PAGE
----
Although bicycles are a healthy and cost-saving alternative for transportation, automobiles continue to be the only consumer product associated with more childhood injuries. Despite bicycle safety programs and legislative efforts designed to enforce the use of bicycle helmets in some cities and states, an estimated 389,300 children and adolescents 18-years and younger were treated in emergency departments for bicycle-related injuries each year between 1990-2005.
“While the number of injuries decreased slightly over the 16-year study period, in 2005 an average of 850 children per day were seen in emergency departments for bicycle-related injuries,” said Tracy Mehan, a research associate at the Center for Injury Research and Policy of The Research Institute at Nationwide Children’s Hospital and author of a new study published in the online issue of Clinical Pediatrics. “The magnitude of bicycle-related injuries each year is evidence that prevention of these injuries needs to remain a priority.”
Boys experienced higher rates of injury than did girls (7.24 vs. 3.23 injuries per 1,000 children) with boys accounting for 70 percent of all injuries. Boys ages 10 through 14 had the highest injury rate while girls ages 15 through 18 had the lowest.
The most common injuries overall were contusions and abrasions (30 percent), lacerations (30 percent) and fractures (19 percent). The upper and lower extremities were the most frequently injured body regions followed closely by injuries to the face and head.
Although injuries to the head were not the most common injuries, they were some of the most serious injuries. Children who sustained injuries to the head were more than three times as likely to require hospitalization and almost six times more likely to have their injuries result in death than patients with injuries to other parts of the body. While the number of head injuries is decreasing, the study showed that in 2005 alone, nearly 40,000 children and adolescents were treated in emergency departments for bicycle-related head injuries.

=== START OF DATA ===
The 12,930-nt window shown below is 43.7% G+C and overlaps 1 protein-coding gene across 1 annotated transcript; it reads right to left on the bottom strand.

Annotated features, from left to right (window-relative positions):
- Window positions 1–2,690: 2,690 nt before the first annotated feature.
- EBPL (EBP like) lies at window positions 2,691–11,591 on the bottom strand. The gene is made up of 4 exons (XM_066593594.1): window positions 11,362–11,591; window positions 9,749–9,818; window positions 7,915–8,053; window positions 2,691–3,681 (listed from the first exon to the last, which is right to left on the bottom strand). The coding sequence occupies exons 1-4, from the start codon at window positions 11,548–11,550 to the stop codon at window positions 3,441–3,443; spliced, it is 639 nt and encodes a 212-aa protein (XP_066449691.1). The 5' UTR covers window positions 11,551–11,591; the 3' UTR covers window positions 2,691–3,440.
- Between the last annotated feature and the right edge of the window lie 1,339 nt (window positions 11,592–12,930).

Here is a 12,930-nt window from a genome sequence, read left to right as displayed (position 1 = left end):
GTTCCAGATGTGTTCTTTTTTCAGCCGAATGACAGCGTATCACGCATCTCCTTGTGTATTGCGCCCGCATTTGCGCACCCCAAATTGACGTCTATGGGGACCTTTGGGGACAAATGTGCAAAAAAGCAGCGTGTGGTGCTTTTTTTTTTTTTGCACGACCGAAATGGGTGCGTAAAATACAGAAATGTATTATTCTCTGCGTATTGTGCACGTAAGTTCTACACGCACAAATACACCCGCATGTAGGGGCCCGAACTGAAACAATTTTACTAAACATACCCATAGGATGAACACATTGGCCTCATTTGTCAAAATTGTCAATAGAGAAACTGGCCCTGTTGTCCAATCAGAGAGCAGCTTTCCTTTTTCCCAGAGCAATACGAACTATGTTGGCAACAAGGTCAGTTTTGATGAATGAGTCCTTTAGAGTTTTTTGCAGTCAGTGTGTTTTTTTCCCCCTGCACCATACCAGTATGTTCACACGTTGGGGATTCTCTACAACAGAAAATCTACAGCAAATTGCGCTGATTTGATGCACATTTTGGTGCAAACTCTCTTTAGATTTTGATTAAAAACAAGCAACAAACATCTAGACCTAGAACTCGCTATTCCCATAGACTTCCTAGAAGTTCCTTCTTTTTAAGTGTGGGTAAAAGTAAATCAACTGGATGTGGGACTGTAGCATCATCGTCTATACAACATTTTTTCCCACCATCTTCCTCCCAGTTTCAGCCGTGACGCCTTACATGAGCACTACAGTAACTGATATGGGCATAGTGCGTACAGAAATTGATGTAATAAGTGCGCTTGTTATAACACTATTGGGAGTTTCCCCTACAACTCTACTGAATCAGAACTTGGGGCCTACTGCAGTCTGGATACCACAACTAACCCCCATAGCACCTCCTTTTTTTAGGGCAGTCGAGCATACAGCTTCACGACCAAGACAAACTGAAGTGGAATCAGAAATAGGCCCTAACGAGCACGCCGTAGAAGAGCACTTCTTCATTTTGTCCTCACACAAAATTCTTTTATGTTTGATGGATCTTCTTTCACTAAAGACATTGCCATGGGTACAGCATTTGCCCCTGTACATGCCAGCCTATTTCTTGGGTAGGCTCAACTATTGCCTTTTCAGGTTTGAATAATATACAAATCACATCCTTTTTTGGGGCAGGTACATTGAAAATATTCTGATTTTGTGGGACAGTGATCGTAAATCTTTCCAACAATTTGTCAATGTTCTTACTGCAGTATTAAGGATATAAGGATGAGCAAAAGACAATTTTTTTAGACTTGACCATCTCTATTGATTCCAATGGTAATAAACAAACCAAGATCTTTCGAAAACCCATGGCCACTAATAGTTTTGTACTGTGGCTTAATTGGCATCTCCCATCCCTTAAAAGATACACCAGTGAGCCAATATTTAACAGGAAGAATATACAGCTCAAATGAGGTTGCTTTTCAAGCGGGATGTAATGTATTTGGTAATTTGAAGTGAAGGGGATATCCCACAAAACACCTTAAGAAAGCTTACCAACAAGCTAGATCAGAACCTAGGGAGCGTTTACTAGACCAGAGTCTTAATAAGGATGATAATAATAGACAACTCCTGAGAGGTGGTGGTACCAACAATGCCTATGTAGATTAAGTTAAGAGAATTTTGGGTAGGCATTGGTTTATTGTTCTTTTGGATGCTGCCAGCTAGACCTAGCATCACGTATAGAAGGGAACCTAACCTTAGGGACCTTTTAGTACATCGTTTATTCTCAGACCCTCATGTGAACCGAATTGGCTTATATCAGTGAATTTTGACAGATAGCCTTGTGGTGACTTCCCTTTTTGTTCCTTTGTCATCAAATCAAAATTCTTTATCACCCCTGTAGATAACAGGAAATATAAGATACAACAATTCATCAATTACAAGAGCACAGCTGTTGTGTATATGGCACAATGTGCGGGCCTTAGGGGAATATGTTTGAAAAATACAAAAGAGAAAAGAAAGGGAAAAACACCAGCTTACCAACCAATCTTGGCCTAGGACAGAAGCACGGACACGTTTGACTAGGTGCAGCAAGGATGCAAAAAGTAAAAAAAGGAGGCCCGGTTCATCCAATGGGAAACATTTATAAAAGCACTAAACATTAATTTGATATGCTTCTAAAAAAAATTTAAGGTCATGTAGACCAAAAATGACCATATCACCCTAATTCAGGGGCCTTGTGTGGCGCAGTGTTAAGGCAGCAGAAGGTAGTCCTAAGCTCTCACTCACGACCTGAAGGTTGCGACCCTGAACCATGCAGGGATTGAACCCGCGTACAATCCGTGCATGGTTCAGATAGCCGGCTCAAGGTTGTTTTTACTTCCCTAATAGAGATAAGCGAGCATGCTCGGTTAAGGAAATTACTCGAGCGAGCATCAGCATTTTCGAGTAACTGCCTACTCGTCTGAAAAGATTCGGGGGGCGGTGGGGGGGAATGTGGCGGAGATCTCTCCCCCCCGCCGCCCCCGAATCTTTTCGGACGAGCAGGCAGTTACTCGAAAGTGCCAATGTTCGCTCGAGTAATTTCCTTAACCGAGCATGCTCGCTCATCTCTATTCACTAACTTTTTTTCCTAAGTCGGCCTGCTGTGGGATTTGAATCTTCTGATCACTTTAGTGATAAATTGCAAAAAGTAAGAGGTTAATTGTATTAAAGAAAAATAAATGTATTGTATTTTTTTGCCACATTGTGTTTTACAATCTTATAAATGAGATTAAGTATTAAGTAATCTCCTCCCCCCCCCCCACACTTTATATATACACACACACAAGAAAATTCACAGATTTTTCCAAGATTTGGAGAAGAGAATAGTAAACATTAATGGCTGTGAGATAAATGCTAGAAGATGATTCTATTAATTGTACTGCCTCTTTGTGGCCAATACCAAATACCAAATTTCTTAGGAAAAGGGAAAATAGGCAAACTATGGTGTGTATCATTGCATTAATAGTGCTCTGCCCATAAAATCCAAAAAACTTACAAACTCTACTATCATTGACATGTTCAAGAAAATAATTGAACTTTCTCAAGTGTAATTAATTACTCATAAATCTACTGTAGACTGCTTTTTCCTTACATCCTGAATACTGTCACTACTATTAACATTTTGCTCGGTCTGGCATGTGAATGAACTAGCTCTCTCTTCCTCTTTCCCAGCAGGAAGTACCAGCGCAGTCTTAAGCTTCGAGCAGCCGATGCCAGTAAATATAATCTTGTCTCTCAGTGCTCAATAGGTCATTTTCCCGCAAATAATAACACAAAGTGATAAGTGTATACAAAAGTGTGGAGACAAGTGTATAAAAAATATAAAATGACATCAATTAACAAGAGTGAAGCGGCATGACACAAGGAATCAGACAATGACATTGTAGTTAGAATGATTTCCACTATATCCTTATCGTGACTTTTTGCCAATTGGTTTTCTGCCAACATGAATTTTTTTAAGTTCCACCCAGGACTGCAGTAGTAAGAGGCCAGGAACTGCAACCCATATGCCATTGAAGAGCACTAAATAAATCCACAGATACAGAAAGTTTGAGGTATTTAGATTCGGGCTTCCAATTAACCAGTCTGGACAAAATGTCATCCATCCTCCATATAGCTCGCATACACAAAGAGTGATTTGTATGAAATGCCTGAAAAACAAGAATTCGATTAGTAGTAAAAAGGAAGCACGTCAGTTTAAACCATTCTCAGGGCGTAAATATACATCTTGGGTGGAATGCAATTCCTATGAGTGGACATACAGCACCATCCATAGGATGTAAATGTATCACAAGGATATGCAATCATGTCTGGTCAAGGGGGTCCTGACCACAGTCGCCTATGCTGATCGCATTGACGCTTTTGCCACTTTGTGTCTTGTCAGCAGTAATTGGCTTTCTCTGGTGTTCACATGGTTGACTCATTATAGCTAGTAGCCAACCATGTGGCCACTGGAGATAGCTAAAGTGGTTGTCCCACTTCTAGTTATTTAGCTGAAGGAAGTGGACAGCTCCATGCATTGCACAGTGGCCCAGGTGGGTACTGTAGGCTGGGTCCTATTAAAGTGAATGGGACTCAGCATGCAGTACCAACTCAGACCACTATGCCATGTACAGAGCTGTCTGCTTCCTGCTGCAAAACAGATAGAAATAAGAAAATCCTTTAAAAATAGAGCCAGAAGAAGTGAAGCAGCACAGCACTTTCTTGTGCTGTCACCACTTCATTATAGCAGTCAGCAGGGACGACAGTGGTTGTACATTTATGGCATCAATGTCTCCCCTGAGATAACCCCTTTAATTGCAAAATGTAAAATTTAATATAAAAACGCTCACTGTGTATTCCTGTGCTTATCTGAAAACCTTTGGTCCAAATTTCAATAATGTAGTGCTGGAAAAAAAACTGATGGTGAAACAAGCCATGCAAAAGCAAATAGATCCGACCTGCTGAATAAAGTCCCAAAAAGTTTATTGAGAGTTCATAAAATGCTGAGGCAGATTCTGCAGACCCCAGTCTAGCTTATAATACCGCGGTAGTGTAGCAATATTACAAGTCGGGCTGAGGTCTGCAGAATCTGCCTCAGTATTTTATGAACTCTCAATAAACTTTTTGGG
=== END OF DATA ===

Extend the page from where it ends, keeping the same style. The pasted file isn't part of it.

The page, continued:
“Given the serious nature of this type of injury, continued efforts to decrease the number of head injuries among bicyclists is vital,” said study co-author Lara McKenzie, PhD, principal investigator at the Center for Injury Research and Policy at Nationwide Children’s Hospital and a faculty member of The Ohio State University College of Medicine. “Increasing the use of bicycle helmets should be a key strategy in accomplishing this goal.”
Data for the study were collected from the National Electronic Injury Surveillance System (NEISS), which is operated by the U.S. Consumer Product Safety Commission. The NEISS dataset provides information on consumer product-related and sports and recreation-related injuries treated in hospital emergency departments across the country.
The Center for Injury Research and Policy (CIRP) works globally to reduce injury-related pediatric death and disabilities. With innovative research as its core, CIRP works to continually improve the scientific understanding of the epidemiology, biomechanics, prevention, acute treatment and rehabilitation of injuries. CIRP serves as a pioneer by translating cutting edge injury research into education, advocacy and advances in clinical care. In recognition of CIRP's valuable research, the Centers for Disease Control and Prevention (CDC) recently named the Center for Injury Research and Policy as one of the 13 centers in the United States to be designated as an Injury Control Research Center. Learn more about The Center for Injury Research and Policy at http://www.injurycenter.org.